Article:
For the real novice, a strategy for starting one’s family history research might include attending genealogy workshops sponsored by the Indiana Historical Society’s Public Programs Department. General sources about genealogy research methods, available at most public libraries, might also help the beginner. An excellent starting place is the Genealogy section of the Indiana State Library. IHS has a vast collection of manuscripts, visual materials, county histories and rare published volumes which offer a unique perspective of how people lived, telling much about what their lives were like.
For those who want to know how to conduct genealogical research using IHS resources please consult the Family History Research page.
There is very simple reason: This collection doesn’t belong to the Indiana Historical Society. The Indiana State Library established this collection many years ago, so it will remain there. In the past, there has been a common misconception that IHS and the Indiana State Library were one and the same, perhaps because both were under the same roof, along with the Indiana Historical Bureau and the Indiana State Archives. Many tenants and one building made for much confusion to the general public. The Indiana Historical Society is a private, not-for-profit membership organization and is not affiliated with state government agencies.
IHS has neither naturalization records nor immigration and passenger lists in its collection, but we can check the Index and refer you to the appropriate court system – circuit, common pleas, probate or superior – and the county where naturalization records may still reside. An Index to Naturalization Records … Prior to 1907 was published by IHS. It is an index only and serves as a referral guide to records held by the individual courts within Indiana’s 92 counties.
We have a broad spectrum of material documenting the history of Indiana from its early exploration and settlement to the present. For more information on the types of materials collected by the library and the means of accessing them, please refer to Our Collections.
We have specific policies and procedures for copying material from our research collection. Many items are eligible for photocopying, though each request is handled on a case-by-case basis. Printed sources and manuscript collections are not copied in their entirety. Visual collections will not be photocopied, though images can be photographically reproduced. The condition of any original material is paramount in considering its eligibility for reproduction in any manner.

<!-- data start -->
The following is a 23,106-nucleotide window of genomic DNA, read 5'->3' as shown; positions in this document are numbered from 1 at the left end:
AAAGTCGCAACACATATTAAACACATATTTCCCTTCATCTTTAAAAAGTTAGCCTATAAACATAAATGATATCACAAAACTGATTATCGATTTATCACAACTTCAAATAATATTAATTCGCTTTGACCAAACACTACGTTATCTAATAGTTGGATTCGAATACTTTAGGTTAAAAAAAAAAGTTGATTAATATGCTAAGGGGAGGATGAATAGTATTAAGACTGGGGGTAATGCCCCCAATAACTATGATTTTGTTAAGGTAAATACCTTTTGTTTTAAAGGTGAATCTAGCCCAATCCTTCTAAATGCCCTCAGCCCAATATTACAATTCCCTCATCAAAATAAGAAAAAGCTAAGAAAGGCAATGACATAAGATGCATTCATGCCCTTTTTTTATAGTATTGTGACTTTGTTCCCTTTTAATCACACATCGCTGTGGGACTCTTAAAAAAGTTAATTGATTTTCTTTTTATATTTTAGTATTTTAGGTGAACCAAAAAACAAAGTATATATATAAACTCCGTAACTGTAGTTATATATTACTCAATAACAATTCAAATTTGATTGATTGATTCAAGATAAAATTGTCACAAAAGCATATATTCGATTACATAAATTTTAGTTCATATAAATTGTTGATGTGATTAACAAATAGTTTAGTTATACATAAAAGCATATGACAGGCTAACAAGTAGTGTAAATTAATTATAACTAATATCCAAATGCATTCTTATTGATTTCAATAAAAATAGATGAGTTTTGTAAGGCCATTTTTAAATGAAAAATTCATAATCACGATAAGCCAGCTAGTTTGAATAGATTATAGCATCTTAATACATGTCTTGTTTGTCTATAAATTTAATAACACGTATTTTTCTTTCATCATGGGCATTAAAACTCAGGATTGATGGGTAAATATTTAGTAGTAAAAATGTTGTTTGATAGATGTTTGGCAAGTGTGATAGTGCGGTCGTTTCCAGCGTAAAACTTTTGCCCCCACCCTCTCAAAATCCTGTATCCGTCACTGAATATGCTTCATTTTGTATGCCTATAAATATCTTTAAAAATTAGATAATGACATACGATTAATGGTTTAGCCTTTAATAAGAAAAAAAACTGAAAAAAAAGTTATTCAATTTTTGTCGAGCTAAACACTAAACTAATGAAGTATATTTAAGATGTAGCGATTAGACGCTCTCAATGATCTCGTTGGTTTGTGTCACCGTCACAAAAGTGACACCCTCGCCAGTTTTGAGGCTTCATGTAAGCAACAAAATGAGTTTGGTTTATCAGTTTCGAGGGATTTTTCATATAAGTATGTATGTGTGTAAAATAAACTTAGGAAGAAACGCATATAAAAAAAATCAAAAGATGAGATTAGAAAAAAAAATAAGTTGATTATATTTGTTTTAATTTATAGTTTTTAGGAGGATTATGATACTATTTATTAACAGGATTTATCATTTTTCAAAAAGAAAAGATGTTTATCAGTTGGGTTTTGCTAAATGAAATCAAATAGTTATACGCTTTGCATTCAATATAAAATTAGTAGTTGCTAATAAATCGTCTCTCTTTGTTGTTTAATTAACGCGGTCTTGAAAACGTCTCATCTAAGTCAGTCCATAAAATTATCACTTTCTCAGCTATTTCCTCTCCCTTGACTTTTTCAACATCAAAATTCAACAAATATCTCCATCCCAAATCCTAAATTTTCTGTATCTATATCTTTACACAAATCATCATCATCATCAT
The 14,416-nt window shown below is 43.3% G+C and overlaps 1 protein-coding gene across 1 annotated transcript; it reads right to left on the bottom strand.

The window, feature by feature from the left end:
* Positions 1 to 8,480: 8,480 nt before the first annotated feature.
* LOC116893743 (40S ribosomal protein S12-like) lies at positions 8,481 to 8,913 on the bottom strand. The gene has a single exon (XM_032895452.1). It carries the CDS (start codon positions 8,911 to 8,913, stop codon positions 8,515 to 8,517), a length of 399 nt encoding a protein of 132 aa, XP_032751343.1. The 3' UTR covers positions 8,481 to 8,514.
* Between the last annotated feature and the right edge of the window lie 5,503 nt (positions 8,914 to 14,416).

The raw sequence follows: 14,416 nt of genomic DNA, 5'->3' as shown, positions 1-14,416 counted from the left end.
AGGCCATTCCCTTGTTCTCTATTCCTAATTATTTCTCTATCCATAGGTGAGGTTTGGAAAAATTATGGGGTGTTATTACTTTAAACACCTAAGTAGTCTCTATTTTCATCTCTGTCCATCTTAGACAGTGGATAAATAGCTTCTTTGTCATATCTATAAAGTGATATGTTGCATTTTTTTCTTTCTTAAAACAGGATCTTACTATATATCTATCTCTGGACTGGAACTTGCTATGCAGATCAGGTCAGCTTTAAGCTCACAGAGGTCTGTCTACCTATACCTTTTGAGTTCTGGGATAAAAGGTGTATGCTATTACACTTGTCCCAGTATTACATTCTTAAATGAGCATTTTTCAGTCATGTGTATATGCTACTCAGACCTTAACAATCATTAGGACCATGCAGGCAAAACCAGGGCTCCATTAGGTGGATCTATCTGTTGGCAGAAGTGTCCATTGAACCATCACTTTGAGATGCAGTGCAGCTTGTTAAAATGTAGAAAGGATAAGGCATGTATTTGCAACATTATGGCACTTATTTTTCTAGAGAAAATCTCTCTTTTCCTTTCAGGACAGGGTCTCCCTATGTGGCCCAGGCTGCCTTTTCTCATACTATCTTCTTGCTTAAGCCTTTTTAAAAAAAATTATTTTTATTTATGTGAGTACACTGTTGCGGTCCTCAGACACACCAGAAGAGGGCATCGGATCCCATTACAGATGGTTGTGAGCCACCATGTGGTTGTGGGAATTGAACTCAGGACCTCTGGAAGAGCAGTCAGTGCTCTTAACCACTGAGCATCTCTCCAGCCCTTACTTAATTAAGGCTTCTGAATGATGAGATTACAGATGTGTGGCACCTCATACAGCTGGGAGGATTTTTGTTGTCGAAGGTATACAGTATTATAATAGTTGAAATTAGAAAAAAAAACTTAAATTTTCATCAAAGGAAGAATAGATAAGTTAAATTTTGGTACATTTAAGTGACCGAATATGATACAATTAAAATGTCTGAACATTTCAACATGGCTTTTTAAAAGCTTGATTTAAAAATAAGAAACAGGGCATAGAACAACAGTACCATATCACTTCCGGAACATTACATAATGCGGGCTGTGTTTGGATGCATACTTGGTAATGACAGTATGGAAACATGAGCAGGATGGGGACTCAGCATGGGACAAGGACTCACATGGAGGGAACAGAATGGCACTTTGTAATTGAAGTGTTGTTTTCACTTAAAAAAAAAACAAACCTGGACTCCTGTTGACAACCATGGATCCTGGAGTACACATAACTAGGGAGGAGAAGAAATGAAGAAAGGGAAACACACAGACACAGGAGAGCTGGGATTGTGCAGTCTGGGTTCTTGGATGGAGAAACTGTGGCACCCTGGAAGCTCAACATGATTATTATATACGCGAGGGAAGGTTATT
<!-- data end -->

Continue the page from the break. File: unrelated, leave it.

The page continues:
For more information about photocopy and reproduction services and fees, visit Using Our Library.
There are many Indiana towns, villages, burgs and bumps in the road that are not widely documented or may have vanished from existence. Researchers often come across these names in the course of their research and seek further information on the location or history of these sites. We have several reference sources that can assist with this documentation – some providing answers in just a few minutes.
Please contact the reference desk at (317) 234-0321 to inquire about any of Indiana’s “mystery” towns.
We recommend that valuable materials like these be stored in a stable environment. That begins with placing them in acid-free folders, boxes or containers. Different items may require different types of handling, treatment and storage. Please consult the Conservation Department for information on treatment consultations available to the public and referrals to vendors and regional conservation laboratories.
We are unable to provide monetary appraisals of any kind to the public, but we can provide referrals to a number of appraisers who can, for a fee, assess the likely value of an item. Find a list on the Appraisers page.
William Henry Smith (1833 to 1896) was the father of Delavan Smith (1861 to 1922). The younger Smith was the publisher of the Indianapolis News for nearly 30 years, and he gave $150,000 plus a rare book collection – worth more than $250,000 in 1922 – to IHS, the core of our present rare book collection. His father, William, was a historian, journalist and general manager of the combined Western Associated Press and New York Associated Press organization from 1883 to 1893, which was the primary forerunner of the modern Associated Press formed in 1900. The money and books left to IHS by Delavan were to be used to establish a memorial library to honor the elder Smith, and the William H. Smith Memorial Library was born.